First, become more knowledgeable about the local, state and national issues that will affect you now and in the future. Campus lectures are a good source of information. Within the last month the Ithaca campus hosted William Dudley, president of the Federal Reserve Bank of New York, and Hank Paulson, one of the principal architects of the federal government’s economic recovery effort.
The Cornell Daily Sun is also a terrific source of some of this information, and you all know many other sources of news and opinion — print and online — by which you can stay abreast of political matters. Please use a variety of sources, including sources whose viewpoint you may not share, to inform your opinion on critical issues. Otherwise you are likely, as New York Times columnist Nicholas Kristof has noted, to lull yourselves “into a self-confident stupor through which [you] will perceive in blacks and whites a world that typically unfolds in grays.”
Cass Sunstein, in his book republic.com, makes a similar point: “People should be exposed to materials that they would not have chosen in advance,” he writes. “Such encounters often involve topics and points of view that people have not sought out and perhaps find quite irritating. They are important partly to ensure against fragmentation and extremism, which are predictable outcomes of any situation in which like-minded people speak only with themselves.”
Second, become involved in organizations on the Cornell campus that contribute constructively to public discourse on the myriad relevant political issues of our time. We have 39 student organizations that could be considered political or activist. In the Cornell tradition, if you don’t see an organization that fits your activism, create one!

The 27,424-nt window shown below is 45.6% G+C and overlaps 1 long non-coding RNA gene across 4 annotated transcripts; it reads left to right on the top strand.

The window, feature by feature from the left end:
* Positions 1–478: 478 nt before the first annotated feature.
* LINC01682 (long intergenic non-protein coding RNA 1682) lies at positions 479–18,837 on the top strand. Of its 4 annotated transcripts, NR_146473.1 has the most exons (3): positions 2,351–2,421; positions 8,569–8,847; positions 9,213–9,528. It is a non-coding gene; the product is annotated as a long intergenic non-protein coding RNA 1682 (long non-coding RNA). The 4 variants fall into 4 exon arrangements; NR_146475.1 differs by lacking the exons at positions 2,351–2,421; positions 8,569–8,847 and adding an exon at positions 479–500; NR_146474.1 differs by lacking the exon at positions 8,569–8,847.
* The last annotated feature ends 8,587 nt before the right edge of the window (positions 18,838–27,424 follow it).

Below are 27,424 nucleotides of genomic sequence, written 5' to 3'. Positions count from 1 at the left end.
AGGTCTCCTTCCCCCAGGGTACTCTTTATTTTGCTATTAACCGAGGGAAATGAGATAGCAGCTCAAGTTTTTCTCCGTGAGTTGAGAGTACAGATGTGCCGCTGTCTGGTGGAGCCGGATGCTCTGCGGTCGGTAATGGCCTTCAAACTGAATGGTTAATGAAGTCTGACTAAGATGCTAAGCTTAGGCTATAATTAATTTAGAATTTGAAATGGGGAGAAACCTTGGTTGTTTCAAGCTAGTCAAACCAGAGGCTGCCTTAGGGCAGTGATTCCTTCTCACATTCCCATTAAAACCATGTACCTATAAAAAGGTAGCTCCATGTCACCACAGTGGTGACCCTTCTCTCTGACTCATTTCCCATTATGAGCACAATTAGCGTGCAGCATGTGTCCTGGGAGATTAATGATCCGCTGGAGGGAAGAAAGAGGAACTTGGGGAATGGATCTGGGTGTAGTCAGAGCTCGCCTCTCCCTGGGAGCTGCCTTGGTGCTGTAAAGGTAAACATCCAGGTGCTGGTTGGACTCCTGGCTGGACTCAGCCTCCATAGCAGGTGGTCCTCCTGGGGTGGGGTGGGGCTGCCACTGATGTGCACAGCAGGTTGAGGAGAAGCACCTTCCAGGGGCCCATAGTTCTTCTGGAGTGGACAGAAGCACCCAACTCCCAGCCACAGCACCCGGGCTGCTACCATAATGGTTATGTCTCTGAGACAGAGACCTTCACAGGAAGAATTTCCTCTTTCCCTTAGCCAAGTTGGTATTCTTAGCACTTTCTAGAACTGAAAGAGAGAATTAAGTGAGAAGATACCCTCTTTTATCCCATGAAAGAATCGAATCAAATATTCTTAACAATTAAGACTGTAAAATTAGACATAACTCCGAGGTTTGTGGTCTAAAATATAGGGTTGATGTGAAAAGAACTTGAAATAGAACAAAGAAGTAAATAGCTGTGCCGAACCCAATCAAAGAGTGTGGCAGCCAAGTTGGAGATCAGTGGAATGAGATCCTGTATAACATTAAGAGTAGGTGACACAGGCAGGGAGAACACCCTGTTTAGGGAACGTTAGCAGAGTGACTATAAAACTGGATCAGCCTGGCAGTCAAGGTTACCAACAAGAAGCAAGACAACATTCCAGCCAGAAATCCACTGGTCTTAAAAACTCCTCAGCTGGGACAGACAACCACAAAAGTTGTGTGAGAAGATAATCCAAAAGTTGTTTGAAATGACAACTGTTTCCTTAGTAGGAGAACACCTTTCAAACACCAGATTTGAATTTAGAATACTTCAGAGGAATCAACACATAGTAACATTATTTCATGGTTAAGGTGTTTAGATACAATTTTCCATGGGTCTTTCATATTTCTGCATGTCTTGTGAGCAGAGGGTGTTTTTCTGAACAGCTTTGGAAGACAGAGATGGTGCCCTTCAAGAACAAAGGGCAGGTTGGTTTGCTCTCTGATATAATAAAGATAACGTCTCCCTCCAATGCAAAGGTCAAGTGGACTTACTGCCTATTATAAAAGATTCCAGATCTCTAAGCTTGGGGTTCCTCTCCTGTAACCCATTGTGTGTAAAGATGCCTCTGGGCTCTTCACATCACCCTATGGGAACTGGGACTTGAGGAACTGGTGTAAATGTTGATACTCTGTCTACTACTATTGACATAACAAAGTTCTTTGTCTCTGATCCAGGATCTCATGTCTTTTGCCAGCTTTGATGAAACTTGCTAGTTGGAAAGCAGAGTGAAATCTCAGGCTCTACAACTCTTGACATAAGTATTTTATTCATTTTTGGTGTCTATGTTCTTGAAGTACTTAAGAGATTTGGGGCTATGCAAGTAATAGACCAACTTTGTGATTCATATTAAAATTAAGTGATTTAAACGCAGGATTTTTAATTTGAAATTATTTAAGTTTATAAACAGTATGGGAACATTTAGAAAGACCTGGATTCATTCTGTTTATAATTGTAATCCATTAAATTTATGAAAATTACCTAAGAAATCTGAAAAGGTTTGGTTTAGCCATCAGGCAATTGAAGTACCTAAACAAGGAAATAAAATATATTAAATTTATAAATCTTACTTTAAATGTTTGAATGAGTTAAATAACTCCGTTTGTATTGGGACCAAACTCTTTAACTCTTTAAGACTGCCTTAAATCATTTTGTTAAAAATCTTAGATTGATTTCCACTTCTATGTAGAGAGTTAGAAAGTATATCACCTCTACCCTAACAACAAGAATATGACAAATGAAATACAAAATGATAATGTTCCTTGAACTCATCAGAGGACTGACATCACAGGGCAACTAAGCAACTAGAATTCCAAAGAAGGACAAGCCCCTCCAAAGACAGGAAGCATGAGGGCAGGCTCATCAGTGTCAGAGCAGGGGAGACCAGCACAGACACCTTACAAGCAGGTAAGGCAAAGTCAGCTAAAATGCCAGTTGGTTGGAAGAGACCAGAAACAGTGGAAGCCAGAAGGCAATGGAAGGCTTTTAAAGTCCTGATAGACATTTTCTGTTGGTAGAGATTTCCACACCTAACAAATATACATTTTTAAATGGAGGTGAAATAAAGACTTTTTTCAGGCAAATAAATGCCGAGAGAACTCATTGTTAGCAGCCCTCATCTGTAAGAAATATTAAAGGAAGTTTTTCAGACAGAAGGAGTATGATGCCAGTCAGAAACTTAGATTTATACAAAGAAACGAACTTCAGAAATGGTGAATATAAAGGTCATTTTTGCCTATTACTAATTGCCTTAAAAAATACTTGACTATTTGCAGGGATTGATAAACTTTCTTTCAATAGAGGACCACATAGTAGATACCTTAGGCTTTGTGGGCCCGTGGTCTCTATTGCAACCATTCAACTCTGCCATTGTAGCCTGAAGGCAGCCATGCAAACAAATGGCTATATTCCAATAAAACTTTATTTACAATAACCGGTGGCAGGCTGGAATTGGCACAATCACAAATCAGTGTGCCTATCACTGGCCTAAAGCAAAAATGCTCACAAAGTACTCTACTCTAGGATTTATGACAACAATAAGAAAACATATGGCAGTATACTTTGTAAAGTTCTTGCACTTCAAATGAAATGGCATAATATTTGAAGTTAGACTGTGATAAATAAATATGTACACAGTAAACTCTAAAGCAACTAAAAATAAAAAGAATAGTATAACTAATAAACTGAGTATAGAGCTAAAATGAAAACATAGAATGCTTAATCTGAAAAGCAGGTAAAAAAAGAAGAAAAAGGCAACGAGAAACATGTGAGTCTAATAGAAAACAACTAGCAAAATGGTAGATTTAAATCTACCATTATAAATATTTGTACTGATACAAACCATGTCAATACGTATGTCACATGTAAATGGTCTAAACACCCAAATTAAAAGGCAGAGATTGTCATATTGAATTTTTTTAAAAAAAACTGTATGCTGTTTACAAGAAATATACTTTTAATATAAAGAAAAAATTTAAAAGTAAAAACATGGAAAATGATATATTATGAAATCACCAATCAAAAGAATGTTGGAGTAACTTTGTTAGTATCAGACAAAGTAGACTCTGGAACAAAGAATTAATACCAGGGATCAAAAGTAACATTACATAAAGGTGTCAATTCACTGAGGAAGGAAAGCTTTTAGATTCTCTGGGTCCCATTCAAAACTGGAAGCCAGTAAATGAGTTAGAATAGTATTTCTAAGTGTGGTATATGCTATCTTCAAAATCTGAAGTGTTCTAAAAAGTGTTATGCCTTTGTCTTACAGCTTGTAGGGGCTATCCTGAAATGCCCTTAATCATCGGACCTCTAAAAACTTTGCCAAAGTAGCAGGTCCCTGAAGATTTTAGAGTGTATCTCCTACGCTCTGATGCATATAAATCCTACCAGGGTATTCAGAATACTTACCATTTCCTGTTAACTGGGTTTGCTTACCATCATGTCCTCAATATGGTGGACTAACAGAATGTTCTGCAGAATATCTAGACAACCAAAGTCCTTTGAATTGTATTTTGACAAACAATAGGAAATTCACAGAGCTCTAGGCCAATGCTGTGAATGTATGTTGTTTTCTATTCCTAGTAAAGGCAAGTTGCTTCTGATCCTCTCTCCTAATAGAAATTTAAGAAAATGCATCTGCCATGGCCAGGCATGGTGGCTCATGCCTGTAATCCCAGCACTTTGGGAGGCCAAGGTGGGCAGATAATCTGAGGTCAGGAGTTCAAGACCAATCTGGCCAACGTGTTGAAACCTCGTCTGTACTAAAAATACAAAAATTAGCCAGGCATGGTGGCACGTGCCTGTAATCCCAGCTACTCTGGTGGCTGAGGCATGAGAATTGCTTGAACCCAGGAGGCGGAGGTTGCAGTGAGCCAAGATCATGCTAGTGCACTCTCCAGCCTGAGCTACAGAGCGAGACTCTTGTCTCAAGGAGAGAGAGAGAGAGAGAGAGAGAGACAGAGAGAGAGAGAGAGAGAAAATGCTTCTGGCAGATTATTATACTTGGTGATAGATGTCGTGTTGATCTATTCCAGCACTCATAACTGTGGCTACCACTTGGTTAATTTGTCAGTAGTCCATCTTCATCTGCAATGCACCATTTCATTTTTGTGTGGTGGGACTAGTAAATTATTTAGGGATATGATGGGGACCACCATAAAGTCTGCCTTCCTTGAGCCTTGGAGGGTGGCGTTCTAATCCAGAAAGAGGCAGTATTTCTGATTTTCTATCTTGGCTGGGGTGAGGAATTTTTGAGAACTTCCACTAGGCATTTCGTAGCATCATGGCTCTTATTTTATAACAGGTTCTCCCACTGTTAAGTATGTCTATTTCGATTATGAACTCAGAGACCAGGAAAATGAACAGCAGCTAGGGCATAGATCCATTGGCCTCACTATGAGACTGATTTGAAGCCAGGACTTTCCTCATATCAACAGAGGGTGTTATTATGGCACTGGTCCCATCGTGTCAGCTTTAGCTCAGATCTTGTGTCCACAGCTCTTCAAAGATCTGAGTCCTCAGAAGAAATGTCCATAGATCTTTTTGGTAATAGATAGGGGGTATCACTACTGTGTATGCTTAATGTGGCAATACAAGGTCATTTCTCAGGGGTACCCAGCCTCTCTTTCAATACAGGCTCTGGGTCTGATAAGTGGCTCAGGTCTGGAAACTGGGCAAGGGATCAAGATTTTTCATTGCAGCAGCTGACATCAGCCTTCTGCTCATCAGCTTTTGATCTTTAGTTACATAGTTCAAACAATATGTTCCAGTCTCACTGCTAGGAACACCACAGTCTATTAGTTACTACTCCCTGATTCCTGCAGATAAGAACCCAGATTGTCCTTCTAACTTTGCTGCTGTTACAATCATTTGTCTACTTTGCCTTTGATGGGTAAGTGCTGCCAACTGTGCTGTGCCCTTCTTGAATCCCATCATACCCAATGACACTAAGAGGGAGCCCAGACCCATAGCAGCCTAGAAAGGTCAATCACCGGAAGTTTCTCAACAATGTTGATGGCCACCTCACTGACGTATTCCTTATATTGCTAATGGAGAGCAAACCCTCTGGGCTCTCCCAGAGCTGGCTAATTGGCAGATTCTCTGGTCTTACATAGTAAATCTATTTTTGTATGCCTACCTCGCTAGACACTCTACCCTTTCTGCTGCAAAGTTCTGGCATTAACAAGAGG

Third, become involved in community issues in Tompkins County. Whether the issue is the effect of local economic conditions on the lives of our neighbors regarding food security, transportation and housing; exploration for natural gas; sustainability, or any other issue, we are graced by a surrounding community of activists. Please join in!
Fourth, be in contact with your local, state and national elected representatives. Know that communication from constituents is — or should be — incredibly important to them, and that the opinions of young people are particularly important, given the long period you have ahead of you in the political process.
Finally, and very importantly, vote. Register and utilize this precious right. If my dad were here, he’d back me up on the importance of exercising this right to affect the future of our country. Take it from us both: voting is a right and also a responsibility for all of us.
As I enjoyed Thanksgiving with family this year, I remembered that my father taught me to get involved, and for that, I am endlessly thankful.
David J. Skorton is president of Cornell University. He may be reached at email@example.com. From David appears monthly this semester.
Original Author: David J. Skorton